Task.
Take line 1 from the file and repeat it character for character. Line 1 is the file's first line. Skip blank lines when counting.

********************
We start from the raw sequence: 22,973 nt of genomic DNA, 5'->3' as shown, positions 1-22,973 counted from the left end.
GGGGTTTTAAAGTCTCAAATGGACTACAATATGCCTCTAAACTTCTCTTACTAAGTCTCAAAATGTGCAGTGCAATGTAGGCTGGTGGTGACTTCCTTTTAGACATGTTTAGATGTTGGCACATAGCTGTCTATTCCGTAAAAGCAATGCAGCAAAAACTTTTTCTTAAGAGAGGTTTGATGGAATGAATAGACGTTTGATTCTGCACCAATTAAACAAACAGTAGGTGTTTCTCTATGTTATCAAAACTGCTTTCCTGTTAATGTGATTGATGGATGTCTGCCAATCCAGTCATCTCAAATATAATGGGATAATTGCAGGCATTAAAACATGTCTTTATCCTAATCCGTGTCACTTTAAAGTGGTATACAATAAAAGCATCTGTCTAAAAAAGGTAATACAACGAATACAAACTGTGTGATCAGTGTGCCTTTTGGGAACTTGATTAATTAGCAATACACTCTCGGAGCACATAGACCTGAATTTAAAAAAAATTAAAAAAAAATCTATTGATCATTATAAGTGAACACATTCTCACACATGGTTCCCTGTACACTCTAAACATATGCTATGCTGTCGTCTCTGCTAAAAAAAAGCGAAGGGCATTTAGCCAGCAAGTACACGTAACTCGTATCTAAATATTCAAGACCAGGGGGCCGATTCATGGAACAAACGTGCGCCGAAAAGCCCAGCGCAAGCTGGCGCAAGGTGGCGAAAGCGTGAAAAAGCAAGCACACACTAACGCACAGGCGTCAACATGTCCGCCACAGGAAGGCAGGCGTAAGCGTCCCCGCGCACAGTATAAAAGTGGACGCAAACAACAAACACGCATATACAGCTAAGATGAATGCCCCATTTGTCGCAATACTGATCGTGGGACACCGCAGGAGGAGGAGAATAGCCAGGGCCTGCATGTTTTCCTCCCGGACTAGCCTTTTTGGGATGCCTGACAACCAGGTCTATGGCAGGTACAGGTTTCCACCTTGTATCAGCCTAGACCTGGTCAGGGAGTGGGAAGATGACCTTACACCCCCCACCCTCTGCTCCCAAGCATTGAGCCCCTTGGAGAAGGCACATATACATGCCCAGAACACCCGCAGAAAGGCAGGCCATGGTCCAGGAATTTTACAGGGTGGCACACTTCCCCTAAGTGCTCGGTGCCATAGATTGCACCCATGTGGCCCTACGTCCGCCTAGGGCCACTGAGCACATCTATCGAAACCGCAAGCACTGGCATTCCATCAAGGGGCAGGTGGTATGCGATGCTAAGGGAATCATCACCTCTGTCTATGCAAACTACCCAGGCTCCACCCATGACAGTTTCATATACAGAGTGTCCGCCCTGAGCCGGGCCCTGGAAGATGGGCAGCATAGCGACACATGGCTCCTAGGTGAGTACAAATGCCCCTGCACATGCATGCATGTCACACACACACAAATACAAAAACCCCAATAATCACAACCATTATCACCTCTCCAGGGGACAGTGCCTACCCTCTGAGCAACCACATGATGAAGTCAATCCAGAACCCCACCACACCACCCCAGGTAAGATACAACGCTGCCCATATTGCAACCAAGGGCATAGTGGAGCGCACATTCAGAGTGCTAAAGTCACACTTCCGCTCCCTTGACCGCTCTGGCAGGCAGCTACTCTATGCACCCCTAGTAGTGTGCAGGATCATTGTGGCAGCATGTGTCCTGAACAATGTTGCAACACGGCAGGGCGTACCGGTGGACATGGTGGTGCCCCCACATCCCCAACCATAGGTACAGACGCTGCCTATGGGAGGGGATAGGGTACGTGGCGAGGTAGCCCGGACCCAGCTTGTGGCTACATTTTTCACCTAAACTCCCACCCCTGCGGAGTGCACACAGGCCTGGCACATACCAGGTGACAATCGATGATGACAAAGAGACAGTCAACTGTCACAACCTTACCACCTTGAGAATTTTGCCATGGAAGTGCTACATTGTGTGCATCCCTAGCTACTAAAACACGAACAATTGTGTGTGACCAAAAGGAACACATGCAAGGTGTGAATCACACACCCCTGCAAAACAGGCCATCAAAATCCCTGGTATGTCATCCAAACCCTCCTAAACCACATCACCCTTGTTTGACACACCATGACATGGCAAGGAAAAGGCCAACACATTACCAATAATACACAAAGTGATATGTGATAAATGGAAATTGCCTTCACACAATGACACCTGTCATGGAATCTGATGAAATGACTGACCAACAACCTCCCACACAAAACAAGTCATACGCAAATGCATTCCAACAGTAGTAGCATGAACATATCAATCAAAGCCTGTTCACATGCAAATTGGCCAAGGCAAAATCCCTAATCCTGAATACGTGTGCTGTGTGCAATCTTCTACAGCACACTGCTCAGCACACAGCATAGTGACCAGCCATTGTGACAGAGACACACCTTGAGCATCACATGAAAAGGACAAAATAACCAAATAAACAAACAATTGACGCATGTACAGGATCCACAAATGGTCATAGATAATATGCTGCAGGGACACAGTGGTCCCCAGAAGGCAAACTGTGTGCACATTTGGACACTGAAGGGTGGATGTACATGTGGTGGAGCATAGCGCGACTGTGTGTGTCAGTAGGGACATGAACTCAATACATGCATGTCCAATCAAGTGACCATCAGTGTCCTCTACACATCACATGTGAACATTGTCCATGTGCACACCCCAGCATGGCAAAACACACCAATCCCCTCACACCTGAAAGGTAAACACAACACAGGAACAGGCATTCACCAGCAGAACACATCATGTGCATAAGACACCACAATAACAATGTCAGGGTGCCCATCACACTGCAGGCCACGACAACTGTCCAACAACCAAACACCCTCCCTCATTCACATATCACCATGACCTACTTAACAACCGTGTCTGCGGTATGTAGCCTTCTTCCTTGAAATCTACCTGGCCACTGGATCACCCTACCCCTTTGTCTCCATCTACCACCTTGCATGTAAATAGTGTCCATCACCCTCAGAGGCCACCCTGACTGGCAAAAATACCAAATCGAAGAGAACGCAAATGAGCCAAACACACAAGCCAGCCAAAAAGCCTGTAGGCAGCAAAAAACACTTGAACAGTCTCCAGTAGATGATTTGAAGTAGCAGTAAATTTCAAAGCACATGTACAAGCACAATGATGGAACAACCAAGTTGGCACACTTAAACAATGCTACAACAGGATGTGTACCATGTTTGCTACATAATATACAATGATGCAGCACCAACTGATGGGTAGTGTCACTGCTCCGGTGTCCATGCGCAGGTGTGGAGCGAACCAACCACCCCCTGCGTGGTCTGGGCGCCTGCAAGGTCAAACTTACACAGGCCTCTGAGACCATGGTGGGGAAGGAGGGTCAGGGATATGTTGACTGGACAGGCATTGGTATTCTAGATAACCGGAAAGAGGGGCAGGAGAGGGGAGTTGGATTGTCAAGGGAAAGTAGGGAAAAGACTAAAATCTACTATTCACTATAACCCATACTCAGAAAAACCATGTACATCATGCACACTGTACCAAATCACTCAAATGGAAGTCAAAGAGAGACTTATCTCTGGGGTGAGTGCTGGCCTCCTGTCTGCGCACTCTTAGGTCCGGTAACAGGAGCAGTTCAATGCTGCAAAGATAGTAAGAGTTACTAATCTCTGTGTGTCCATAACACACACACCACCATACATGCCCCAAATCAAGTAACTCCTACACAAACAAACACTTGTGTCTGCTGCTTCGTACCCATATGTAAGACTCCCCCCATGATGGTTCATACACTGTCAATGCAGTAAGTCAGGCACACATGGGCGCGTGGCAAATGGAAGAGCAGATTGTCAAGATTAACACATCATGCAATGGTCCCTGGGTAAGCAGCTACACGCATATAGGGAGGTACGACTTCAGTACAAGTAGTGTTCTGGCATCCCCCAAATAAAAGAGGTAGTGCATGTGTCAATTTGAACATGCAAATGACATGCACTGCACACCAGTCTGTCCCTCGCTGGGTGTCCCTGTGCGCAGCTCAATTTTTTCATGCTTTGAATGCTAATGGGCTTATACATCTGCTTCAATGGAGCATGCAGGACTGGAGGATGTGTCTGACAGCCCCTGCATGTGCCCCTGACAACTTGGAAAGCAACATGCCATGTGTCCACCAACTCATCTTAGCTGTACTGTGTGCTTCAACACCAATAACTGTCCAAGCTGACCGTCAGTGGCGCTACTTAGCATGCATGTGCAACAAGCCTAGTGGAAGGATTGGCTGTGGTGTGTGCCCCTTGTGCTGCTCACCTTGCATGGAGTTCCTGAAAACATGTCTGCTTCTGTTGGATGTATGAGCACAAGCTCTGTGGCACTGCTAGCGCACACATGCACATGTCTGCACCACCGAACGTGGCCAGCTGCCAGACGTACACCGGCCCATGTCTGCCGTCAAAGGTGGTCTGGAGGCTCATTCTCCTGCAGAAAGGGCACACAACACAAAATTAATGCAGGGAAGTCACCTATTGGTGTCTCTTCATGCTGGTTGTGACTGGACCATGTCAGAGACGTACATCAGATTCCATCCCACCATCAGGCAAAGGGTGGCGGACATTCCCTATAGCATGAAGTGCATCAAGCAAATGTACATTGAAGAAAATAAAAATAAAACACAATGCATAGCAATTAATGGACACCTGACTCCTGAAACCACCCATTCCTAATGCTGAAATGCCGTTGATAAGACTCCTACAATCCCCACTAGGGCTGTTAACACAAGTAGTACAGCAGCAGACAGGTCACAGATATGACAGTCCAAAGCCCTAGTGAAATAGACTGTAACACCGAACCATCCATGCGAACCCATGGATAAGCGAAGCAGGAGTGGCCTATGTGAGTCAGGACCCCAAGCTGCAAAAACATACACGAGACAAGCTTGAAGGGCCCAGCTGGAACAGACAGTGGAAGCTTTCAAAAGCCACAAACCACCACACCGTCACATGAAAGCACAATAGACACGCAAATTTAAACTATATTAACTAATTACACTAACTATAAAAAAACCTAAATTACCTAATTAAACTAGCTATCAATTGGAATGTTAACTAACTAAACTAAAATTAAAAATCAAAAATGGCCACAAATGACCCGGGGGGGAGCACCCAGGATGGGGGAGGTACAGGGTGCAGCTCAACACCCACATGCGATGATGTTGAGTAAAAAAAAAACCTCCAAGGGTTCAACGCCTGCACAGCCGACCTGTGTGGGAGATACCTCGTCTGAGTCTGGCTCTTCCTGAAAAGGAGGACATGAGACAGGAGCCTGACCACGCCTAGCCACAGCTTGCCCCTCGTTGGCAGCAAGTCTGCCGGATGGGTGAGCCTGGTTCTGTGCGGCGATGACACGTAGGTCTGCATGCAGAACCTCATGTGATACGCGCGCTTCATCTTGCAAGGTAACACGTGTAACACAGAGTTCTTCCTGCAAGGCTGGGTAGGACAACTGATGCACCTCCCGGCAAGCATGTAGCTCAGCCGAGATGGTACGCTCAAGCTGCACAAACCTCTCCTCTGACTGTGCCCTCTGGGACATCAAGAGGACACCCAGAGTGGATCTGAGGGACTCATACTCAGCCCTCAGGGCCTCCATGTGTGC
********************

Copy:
We start from the raw sequence: 22,973 nt of genomic DNA, 5'->3' as shown, positions 1-22,973 counted from the left end.